MEGAN and CHRIS WONG’s grandfathers were held in the Angel Island Immigration Station barracks. In 1929, Edmund Fong (Gung Gung) arrived in the belly of his mother Wun Shee Fong, who was five months pregnant. Gew Thet Wong (Ye Ye) arrived on Angel Island in 1931.

In 2021, the siblings offer their behind-the-scenes portrait of Beloved Community for Angel Island Insight.

Angel Island Insight. Directed and Edited by Chris Wong. 2021.

This project was made possible with support from California Humanities, a non-profit partner of the National Endowment for the Humanities. Visit http://www.calhum.org

Any views, findings, conclusions, or recommendations expressed in this website do not necessarily represent those of California Humanities or the National Endowment for the Humanities.

ANGEL ISLAND: IN SIGHT 2021 at the Angel Island Immigration Station is made possible with support from North East Medical Services (NEMS). https://www.nems.org/

Angel Island Insight #7: Heather Knight

ANGEL ISLAND IN SIGHT 2021 is a visual storytelling project focused on Angel Island — a collective portrait of Angel Island drawn from a multitude of views — near and far, past and present. Del Sol Performing Arts Organization’s ANGEL ISLAND INSIGHT explores the history of the Angel Island Immigration Station by offering a suite of virtual and in-person programs that examines the musicality of the disappearing Hoisan-wa dialect by The Last Hoisan Poets and The Del Sol Quartet. public engagement with Del Sol Quartet & Huang Ruo’s Angel Island – Oratorio for Voices and Strings.


What a beautiful day in the bay. Took the ferry to Angel Island and hiked to the top. Back to work Monday. Sounds like there’s plenty to write about. 😉 #TotalSF

HEATHER KNIGHT 5:41 PM · Apr 2, 2021·Twitter for iPhone


Heather Knight is a columnist working out of City Hall and covering everything from politics to homelessness to family flight and the quirks of living in one of the most fascinating cities in the world. She believes in holding politicians accountable for their decisions or, often, lack thereof – and telling the stories of real people and their struggles.

She co-hosts the Chronicle’s TotalSF podcast and co-founded its #TotalSF program to celebrate the wonder and whimsy of San Francisco.

Two decades ago, Heather visited Angel Island and following a group of students visiting the Immigration Barracks on a field trip.

“About 47,000 Bay Area students — ranging from fourth grade to college — take the Angel Island tour every year, said Ellen Loring, volunteer coordinator for the Angel Island Association. Weekday field trips are booked solid through June.

Cap Wilhelm-Safian, who teaches English and history at River Glen, a Spanish immersion school for students in kindergarten through eighth grade, said he’s taken students to Angel Island for six years.

“I find with students that to actually experience something and be in the place, it brings it home,” he said. “It’s important for them to understand that everybody in this country is an immigrant. It expands their sense of community beyond the school.”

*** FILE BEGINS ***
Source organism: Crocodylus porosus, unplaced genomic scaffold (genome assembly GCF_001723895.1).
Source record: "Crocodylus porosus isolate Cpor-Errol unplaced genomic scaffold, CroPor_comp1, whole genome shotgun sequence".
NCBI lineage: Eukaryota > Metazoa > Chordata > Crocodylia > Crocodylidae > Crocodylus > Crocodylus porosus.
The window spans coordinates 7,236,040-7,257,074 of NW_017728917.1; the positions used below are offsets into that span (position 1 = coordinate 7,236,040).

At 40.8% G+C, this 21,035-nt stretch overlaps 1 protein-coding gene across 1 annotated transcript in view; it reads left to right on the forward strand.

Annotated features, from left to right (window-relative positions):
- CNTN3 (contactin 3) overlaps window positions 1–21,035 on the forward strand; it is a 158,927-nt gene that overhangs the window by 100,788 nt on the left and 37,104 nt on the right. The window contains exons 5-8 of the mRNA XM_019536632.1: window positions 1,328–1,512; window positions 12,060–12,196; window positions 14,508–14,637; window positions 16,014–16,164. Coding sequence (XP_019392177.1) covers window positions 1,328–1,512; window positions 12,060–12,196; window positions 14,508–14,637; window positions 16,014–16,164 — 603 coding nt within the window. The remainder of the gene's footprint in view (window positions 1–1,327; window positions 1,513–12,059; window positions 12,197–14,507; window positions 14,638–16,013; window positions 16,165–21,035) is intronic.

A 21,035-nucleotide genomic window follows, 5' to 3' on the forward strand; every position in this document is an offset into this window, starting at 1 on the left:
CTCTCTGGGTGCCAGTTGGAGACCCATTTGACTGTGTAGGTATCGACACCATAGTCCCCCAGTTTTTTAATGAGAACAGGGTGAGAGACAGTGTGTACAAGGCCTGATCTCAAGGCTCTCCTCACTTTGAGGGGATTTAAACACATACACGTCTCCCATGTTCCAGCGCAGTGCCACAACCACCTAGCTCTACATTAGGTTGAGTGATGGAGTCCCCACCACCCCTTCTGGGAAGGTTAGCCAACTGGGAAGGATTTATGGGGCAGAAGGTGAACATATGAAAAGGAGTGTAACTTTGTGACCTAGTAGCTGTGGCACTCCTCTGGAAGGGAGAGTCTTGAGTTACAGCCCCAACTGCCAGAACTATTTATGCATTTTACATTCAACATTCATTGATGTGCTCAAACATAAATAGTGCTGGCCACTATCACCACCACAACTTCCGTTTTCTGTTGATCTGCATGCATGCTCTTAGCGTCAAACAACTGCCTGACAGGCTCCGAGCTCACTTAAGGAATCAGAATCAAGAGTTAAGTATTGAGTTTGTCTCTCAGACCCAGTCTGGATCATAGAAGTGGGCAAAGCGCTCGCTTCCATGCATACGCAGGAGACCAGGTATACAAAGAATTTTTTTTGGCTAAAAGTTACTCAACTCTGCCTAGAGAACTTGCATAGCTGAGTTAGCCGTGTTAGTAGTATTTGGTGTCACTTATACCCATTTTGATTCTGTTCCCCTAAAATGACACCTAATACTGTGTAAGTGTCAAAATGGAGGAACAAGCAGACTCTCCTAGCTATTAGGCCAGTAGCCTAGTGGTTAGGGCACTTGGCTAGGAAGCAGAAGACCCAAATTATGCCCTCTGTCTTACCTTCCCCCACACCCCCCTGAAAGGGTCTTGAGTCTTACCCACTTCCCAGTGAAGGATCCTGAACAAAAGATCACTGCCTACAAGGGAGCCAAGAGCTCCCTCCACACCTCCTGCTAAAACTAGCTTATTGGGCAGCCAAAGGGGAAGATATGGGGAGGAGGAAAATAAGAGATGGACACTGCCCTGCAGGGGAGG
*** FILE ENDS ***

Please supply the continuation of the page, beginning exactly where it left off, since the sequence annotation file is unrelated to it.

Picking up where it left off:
Kids Learn Angel Island Not Always Heavenly by Heather Knight, Chronicle Staff Writer, Jan. 26, 2001.

Today, in 2021, ferry service from San Francisco to Angel Island is in question. Facing declining ridership, increased operating costs and plummeting revenues even before the pandemic, Blue & Gold Fleet submitted a request to the California Public Utilities Commission to discontinue passenger trips from The City to both Angel Island and Tiburon. “We just strongly believe there has to be direct service from San Francisco to Angel Island. “Not having that is similar to not having direct service from Manhattan to the Statue of Liberty,” says Ed Tepporn, Executive Director of the Angel Island Immigration Station Foundation.

The CPUC values your input. Submit your public comment HERE.

This project was made possible with support from California Humanities, a non-profit partner of the National Endowment for the Humanities. Visit http://www.calhum.org

Any views, findings, conclusions, or recommendations expressed in this website do not necessarily represent those of California Humanities or the National Endowment for the Humanities.

ANGEL ISLAND: IN SIGHT 2021 at the Angel Island Immigration Station is made possible with support from North East Medical Services (NEMS). https://www.nems.org/

Angel Island Insight #6: Mark Shigenaga

ANGEL ISLAND IN SIGHT 2021 is a visual storytelling project focused on Angel Island — a collective portrait of Angel Island drawn from a multitude of views — near and far, past and present. Del Sol Performing Arts Organization’s ANGEL ISLAND INSIGHT explores the history of the Angel Island Immigration Station by offering a suite of virtual and in-person programs that examines the musicality of the disappearing Hoisan-wa dialect by The Last Hoisan Poets and The Del Sol Quartet. public engagement with Del Sol Quartet & Huang Ruo’s Angel Island – Oratorio for Voices and Strings.


Although photography had always been a casual interest of mine, it wasn’t until 2008, when capturing the energy and joyful expressions of the dancers at the Berkeley Obon, did I realize my passion for this activity. It is through this continued pursuit of photography that I have connected to many local ethnic communities, deepened an interest in my Japanese American heritage, and engaged many culturally active artists, activists, and historians.  While my photographic style continues to evolve, I’m most inspired by images that portray the vibrancy and soul of our collective communities, whether through the sharing of various art forms, celebrations, or remembrances.